Joseph Conway Dodd is described by my grandfather, Allen P. Dodd, Sr., as being a typical Dodd. His mother, my grandmother, was a red headed Irish girl with plenty of acid in her soul. She transmitted to her boys, my father included, a super abundance of temper and a natural taste for bourbon whiskey. Each and all of them possessed great mental ability and physical courage. Uncle Conway, like all of them, when he was good, he was very, very good. When he was mean, the devil ruled his soul. Sober, he was a prince, and as a hard driving lawyer with his teeth in a case, he had few equals. He was scrupulously honest and adhered strictly to the highest standards of legal ethics. He was loved by his friends and hated by his enemies. My grandfather learned to love him devotedly and in his passing lost a devoted companion and able partner. My grandfather, Allen Dodd said Joe Conway left him a heritage of honest dealings in a profession that tries men’s souls of which I am justly proud and which yields me returns as life takes its toll of years.
Allen P. Dodd Sr.
My grandfather, Allen P. Dodd Sr., was born on September 15, 1881 on the banks of the big Cunnahoma about five miles from Kosciousko, Mississippi. His father was George Allen Dodd who was himself the son of Allen Dodd and Charlotte McKee. They were both Kentuckians. My grandfather’s grandfather was born near Shakertown on the Kentucky River in 1807. He was the son of George Dodd who came over the mountains from Virginia in the early history of Kentucky. Allen P. Dodd, Sr. entered high school on September 1, 1901. He finished high school in June 1902 with an average of 93, second in his class. He then returned to being a lumberjack. In 1902 he entered the University of Mississippi at Oxford. At the University of Mississippi he played football for four years and was captain of the football team, baseball manager and in 1906 was voted most popular student on campus.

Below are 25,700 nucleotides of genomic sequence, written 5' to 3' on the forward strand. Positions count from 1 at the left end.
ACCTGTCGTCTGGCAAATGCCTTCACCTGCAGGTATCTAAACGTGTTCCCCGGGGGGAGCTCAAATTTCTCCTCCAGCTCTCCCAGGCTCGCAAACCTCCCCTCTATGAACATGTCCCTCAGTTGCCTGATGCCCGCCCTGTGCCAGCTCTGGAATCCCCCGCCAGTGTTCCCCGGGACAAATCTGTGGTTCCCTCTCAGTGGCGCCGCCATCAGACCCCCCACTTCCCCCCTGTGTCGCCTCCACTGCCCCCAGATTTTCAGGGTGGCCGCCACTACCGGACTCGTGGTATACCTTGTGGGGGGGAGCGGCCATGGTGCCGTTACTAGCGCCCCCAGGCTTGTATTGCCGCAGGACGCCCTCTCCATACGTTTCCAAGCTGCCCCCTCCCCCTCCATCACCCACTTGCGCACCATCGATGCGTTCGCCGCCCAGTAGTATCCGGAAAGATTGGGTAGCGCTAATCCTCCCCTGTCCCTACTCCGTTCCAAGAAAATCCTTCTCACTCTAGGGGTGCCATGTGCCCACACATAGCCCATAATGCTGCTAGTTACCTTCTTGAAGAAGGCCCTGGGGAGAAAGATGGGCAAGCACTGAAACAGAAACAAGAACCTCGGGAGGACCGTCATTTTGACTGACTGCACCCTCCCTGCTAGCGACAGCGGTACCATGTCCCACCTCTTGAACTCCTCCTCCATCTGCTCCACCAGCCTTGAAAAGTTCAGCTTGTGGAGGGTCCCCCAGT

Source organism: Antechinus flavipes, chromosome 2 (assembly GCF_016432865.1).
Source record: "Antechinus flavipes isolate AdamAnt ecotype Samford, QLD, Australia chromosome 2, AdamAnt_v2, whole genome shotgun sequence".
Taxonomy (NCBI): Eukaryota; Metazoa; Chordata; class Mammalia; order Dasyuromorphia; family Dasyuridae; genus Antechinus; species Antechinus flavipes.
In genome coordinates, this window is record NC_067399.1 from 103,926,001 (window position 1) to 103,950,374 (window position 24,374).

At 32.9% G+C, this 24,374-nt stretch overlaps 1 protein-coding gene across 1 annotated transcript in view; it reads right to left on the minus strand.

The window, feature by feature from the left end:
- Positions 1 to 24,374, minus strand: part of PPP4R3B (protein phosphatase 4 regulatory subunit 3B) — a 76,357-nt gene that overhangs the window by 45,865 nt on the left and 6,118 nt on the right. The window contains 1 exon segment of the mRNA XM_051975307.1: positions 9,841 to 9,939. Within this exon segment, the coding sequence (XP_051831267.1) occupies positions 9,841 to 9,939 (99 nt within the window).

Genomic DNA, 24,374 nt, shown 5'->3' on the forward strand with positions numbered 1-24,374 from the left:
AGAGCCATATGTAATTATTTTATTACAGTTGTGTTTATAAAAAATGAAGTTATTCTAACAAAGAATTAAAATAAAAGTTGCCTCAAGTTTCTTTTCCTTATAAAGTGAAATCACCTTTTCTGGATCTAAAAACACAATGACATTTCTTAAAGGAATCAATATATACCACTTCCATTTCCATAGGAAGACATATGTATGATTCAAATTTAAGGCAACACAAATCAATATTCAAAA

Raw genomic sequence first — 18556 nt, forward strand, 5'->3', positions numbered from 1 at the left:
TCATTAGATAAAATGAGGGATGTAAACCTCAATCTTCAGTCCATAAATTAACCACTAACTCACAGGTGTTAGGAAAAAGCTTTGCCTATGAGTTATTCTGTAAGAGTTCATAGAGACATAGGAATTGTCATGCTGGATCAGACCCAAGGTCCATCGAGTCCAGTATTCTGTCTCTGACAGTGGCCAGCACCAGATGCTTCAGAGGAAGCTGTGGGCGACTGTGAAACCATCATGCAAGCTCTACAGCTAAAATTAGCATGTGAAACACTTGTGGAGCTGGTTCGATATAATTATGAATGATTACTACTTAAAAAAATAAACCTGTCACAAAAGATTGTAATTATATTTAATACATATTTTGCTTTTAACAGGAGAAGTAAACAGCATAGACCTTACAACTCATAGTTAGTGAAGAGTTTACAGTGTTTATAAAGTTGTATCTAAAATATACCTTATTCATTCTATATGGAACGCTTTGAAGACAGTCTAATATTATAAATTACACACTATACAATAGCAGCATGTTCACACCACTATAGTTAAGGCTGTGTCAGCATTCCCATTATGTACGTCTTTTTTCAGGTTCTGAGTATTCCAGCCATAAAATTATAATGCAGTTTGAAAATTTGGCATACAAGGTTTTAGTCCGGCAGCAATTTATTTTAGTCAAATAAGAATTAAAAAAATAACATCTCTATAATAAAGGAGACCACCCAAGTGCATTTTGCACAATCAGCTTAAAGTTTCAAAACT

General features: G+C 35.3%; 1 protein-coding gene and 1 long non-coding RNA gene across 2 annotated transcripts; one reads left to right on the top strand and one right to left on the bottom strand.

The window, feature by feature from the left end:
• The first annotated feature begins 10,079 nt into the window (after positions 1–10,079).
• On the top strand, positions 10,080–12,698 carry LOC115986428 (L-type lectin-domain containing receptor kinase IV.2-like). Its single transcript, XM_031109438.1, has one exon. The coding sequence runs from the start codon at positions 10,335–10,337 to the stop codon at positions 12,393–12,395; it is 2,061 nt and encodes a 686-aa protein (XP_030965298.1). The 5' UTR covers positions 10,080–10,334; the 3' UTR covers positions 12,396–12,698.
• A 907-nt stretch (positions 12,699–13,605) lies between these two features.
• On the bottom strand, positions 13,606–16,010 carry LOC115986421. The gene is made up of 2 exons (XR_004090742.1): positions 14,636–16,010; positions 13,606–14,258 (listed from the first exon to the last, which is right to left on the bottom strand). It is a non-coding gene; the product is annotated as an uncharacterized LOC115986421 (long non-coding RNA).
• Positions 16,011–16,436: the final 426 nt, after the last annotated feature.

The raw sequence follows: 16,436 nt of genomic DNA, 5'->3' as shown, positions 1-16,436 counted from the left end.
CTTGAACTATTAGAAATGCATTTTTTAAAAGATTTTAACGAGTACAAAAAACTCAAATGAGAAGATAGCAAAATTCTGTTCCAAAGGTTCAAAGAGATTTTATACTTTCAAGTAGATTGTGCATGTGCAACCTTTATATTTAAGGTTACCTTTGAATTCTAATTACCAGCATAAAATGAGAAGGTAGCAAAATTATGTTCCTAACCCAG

In September 1906 my grandfather entered Lebanon School of Law in Lebanon, Tennessee. Lebanon Law School is now known as Cumberland Law School and is located on the campus of Sanford University in Birmingham, Alabama. By July 1, 1907, my grandfather was a practicing lawyer of the Kosciousko, Mississippi Bar. With virtually no experience practicing law, in 1907 my grandfather commenced the practice of law by nearly starving from the lack of clients and work. However, in September of 1907 he was appointed by the circuit court to defend a young black man. He made history in proving that the defendant did not commit murder. However, as it was Mississippi in 1907, the defendant “victoriously” received a life sentence and not death by hanging. My grandfather was saved from the mob when his father and brother showed up with shotguns to escort my grandfather out of the courtroom. The defendant escaped the mob only barely by being escorted out the back door by the sheriff and hustled onto a train leaving town with the mob at his heals ready to finish the job the jury did not do. Allen P. Dodd, Sr. developed a successful law practice with Dodd & Dodd and was involved in several cases before the United States Supreme Court. For a number of years, he taught Constitutional Law at the Jefferson School of Law which was the predecessor to the University of Louisville School of Law.
Edward A. Dodd
Edward A. Dodd graduated from Washington and Lee University and the Jefferson School of Law. Edward Dodd was in practice in Louisville from 1927 through 1965. Edward served as a distinguished President of the Louisville and Kentucky Bar Associations. He was a member of the Faculty of the Jefferson Law School from 1939-1944; a member of the Board of Bar Commissioners from 1939-1944. Edward Dodd served as a Delegate from the Kentucky State Bar Association to the House of Delegates, American Bar Association, from 1947-1950 and 1953-1956.
Allen P Dodd Jr.
Allen P. Dodd, Sr.’s son, my father, Allen P. Dodd, Jr. was born in Kosciusko, Mississippi on January 3, 1913. He was admitted to the Kentucky Bar in 1936. Allen P. Dodd, Jr. received his BA from Centre College in 1934 and his L.L.B. (J.D.) from the Jefferson School of Law (now the University of Louisville) in 1936. He was President of the Louisville Bar Association in 1943 and a member of the Kentucky State Bar Association. His practice emphasized estate and corporate law. Allen P. Dodd, Jr. was the recipient of numerous academic awards in both college and law school.